Blueberry Toast by Mary Laws is something that you should see this year before 2018 ends. Its produced by Sugar-daddy Theatre Company at the Theatre at the Foundry and directed by Sue Diepeveen. The 1950’s inspired set was designed by Barry Altwig. Blueberry Toast asks you questions about what happens behind closed doors and what is kept secret. This production kept me thoroughly grossed from beginning to end, with an intimate setting, I felt like I was Big Brother and had front row seats to the devastation of a family. We follow the family on a Sunday. Somehow I can relate to this with my grandparents. Father sitting at the kitchen table drinking his coffee and reading the newspaper while the mother makes the breakfast and the kids are playing.
The script was intelligent and the actors were brilliant in capitalizing on the text as the show had a lot of symbolism. There was a lot of laughing as many could relate to how annoying our spouses could be and a lot of “wow, I don’t think you should have said that moments, too”, if you seem to value your life. Gavin Werner, played Walt, the stereotypical All-American father, bread winner, and a grump. Personally I didn’t like the character and Barb, his wife, was the ever so accommodating slave. Barb made sure that everyone is happy in the family but mostly concentrated on her husband who seem to have wandering eyes for someone. Marlisa Doubell’s portrayal of Barb throughout the show was captivating as she stuck to the period. This duo works well together and was perfectly cast. Their children Jack and Jill played by Nikita Latimer and Daniel Wolson were the ones to watch.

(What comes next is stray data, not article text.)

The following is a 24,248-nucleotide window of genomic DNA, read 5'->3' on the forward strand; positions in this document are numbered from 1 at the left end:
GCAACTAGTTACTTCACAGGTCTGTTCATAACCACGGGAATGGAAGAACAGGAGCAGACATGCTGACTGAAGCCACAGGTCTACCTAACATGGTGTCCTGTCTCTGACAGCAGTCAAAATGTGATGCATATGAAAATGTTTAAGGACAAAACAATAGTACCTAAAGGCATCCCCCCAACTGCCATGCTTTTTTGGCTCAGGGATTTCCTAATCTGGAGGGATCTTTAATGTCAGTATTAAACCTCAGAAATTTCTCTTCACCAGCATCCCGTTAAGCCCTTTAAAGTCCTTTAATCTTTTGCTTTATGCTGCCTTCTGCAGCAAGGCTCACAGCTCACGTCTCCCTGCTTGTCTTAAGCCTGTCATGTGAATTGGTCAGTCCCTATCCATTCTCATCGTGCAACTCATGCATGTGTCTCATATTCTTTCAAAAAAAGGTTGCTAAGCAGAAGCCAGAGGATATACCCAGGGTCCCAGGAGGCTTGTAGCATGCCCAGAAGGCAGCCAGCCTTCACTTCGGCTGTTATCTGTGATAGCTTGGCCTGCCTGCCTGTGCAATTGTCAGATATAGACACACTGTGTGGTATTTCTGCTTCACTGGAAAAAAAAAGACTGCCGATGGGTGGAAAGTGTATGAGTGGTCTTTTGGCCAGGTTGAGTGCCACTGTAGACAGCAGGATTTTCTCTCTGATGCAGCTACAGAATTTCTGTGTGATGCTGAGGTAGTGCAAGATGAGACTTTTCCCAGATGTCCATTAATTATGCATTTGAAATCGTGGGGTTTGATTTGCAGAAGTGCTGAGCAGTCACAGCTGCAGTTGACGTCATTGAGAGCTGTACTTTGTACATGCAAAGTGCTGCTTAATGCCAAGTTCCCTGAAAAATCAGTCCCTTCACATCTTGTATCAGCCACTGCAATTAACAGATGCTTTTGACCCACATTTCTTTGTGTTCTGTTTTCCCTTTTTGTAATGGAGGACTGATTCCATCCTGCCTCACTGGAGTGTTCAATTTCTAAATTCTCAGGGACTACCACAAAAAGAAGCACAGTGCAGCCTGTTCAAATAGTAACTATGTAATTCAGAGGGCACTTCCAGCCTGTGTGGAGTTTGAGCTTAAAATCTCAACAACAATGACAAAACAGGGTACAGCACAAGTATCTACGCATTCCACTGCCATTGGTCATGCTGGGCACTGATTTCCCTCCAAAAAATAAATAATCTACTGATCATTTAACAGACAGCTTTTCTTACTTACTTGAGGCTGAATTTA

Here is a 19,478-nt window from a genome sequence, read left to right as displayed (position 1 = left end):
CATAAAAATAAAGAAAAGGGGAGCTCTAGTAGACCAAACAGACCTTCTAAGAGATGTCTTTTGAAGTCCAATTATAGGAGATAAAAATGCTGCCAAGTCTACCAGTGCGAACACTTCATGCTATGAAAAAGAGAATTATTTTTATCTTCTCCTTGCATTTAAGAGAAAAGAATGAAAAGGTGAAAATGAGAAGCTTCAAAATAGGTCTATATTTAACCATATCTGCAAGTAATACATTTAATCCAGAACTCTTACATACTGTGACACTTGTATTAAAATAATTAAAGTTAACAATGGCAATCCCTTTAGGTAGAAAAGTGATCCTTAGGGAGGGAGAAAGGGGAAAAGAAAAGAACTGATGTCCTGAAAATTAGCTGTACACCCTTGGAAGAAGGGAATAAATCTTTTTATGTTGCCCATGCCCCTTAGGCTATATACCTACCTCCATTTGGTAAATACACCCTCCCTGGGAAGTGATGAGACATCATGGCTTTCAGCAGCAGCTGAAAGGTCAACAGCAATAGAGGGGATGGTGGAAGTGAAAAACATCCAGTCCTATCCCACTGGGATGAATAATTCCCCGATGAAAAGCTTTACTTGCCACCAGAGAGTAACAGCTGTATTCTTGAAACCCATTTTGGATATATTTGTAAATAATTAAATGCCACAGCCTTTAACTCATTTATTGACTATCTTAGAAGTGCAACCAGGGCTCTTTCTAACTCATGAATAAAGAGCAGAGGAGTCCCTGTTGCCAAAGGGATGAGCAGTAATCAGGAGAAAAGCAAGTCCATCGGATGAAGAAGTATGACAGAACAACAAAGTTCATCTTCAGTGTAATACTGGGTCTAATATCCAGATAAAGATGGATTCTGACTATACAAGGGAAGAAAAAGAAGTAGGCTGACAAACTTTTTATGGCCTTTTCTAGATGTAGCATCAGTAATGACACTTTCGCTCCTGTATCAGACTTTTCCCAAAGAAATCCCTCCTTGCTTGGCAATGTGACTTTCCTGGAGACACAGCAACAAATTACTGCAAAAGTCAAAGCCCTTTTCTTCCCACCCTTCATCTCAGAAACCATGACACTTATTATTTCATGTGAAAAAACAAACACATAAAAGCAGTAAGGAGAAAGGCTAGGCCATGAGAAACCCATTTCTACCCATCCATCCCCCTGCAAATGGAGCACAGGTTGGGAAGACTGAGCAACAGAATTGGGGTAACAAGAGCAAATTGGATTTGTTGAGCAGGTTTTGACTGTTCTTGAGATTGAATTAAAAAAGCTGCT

They had decided to entertain their parents through out the day with mini scenes that showed some parallel to their parents crippling marriage. For these youngsters, I was very impressed to be exposed to such text so young. When I was 11, I was playing with my Power Rangers let alone witnessing a demise of a family on stage. These kids shone like stars that they are. The only issue I did have was the acoustics of the venue which I struggled to hear some of the cast. This could easily be rectified with some alterations at a later stage.
I may sound a little vague in this review because this production, this show should be witnessed by you. Even though the show is set during the 50’s the subject matter is relatable today. Blueberry Toast put me on an unexpected roller coaster of entertainment and I urge to book your tickets to see this show. All you need to know is in the link down below